Advertisement

Journal of Porous Materials

, Volume 20, Issue 6, pp 1407–1421 | Cite as

Synthesis and characterization of silicalite-1 membrane prepared on a novel support by the pore plugging method

  • M. Tawalbeh
  • F. H. Tezel
  • B. Kruczek
  • S. Letaief
  • C. Detellier
Article

Abstract

The effect of the support pore size on the membrane morphology was investigated for zeolite silicalite-1 membranes synthesized by pore plugging method on supports with zirconium oxide and/or titanium oxide active layer. Parameters including surface coverage, zeolite layer thickness, crystal size and shape, zeolite penetration depth were used to quantify the membrane morphology. Five supports with different pore sizes for their active layer in the range of 0.14–1.4 μm were investigated. The X-ray diffraction (XRD) analysis showed a typical silicalite-1 zeolite structure with a high internal crystalline order grown inside the pores as well as on top of all supports. The XRD results also showed that the silicalite-1 crystals in the synthesized membranes are not randomly oriented. The crystallographic preferred orientation (CPO) analysis revealed that the degree of orientation toward either the a-axis or b-axis perpendicular to the support surface, increased by decreasing the pore size of the support. The 0.45 μm support had the most preferably oriented zeolite layer for access of molecules entering into the membrane structure with the highest number of crystals oriented with the b-axis (the one with straight channels) perpendicular to the support surface. The scanning electron micrographs (SEM) analysis of the membranes revealed a dense and continuous surface morphology with the highest crystal size of silicalite-1 around 1.5 μm on the surface of the support with the 0.45 μm pore size. SEM micrographs also showed a continuous layer grown over four supports out of five supports with different pore sizes that were investigated, with no layer observed on the 1.4 μm pore size support. The average thickness of the zeolite layer was in the range of 0.7–1.4 μm, depending on the pore size of the support. The supports with 0.2 and 0.45 μm pore sizes had the most uniform zeolite layer thickness while the support with 0.8 μm pore size active layer had the least uniform zeolite layer thickness. The electron diffraction spectrometer (EDS) analysis confirmed the formation of pure silicalite-1 layer at the surface as well as inside the pores of all supports. The highest silicalite-1 crystal penetration was for the supports with 0.45 and 1.4 μm pore sizes. Single gas permeation experiments with He and N2 gases at 293 K illustrated that regardless of the pore size of the support, the He and N2 permeances were constant despite the change of the pressure across the membranes. The highest permeances were observed for the membrane prepared using the 0.45 μm pore size support, while the lowest permeances were for the membrane prepared using the 1.4 μm pore size support. These results confirmed the selective properties of the prepared membranes. No matter what is the pore size of the support or the feed pressure, N2 permeances were around three times higher than those for He.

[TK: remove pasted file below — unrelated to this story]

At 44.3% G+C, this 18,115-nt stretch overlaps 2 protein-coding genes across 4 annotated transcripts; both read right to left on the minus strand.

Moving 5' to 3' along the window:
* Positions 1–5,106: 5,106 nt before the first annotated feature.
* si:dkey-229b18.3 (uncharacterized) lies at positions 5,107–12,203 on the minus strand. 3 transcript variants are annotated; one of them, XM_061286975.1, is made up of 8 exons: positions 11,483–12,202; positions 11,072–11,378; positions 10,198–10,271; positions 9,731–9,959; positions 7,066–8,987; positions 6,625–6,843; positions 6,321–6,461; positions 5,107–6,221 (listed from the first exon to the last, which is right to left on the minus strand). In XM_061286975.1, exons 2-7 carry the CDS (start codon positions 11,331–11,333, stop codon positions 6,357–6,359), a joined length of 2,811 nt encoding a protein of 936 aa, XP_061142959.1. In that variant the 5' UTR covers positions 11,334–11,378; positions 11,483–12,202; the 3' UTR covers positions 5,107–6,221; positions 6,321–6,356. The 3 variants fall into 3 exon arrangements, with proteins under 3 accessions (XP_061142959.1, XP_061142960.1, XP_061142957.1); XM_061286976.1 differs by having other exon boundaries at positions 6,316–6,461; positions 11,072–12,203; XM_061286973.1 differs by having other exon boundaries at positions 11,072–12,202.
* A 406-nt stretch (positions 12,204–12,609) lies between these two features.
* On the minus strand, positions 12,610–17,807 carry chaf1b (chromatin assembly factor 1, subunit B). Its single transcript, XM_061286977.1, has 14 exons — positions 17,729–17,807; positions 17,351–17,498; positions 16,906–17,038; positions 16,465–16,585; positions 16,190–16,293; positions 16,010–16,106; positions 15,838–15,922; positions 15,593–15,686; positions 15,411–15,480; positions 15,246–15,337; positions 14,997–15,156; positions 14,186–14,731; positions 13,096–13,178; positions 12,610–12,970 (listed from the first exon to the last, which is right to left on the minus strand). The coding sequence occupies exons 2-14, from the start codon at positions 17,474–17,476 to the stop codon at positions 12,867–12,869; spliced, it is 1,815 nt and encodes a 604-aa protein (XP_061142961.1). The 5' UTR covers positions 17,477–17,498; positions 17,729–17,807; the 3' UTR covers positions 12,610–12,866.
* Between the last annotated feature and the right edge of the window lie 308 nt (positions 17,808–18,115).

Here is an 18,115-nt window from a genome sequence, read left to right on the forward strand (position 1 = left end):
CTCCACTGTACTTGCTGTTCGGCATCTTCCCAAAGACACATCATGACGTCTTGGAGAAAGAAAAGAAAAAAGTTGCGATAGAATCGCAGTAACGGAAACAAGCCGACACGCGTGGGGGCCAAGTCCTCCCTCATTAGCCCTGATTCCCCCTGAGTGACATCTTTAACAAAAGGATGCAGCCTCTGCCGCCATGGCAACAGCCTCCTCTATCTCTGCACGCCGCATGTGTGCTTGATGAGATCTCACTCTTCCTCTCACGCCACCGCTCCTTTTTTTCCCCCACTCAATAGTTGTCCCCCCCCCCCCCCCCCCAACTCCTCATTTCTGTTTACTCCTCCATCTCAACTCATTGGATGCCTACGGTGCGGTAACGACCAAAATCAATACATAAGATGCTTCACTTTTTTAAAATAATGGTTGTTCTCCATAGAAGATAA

Keywords

Inorganic membranes Silicalite-1 Pore size effect Pore plugging Adsorbent membranes 

Abbreviations

BET

Brunauer–Emmett–Teller

BJH

Barrett–Joyner–Halenda data interpretation method

CP

Cross polarization

CPO

Crystallographic preferred orientation

DSC

Differential scanning calorimeter

DTGA

Differential thermal gravimetric analysis

EDS

Electron diffraction spectrometer

IZA

International Zeolite Association

MAS

Magic angle spinning

NMR

Nuclear magnetic resonance

SEM

Scanning electron microscope

TAOH

Tetrapropylammonium hydroxide

TGA

Thermal gravimetric analysis

XRD

X-ray diffraction

Notes

Acknowledgments

The authors acknowledge the financial support received from Natural Science and Engineering Research Council (NSERC) of Canada and from the University of Ottawa. The Canada Foundation for Innovation and the Ontario Research Fund are gratefully acknowledged for infrastructure grants obtained by the Center for Catalysis Research and Innovation.

References

  1. 1.
    A. Tavolaro, E. Drioli, Zeolite membranes. Adv. Mater. 11, 975–996 (1999)CrossRefGoogle Scholar
  2. 2.
    M. Kazemimoghadam, T. Mohammadi, Synthesis of MFI zeolite membranes for water desalination. Desalination 206, 547–553 (2007)CrossRefGoogle Scholar
  3. 3.
    W. Yuan, Y.S. Lin, W. Yang, Molecular sieving MFI-type zeolite membranes for pervaporation separation. J. Am. Chem. Soc. 126, 4776–4777 (2004)CrossRefGoogle Scholar
  4. 4.
    F. Jareman, C. Andersson, J. Hedlund, The influence of the calcination rate on silicalite-1 membranes. Microporous Mesoporous Mater. 79, 1–5 (2005)CrossRefGoogle Scholar
  5. 5.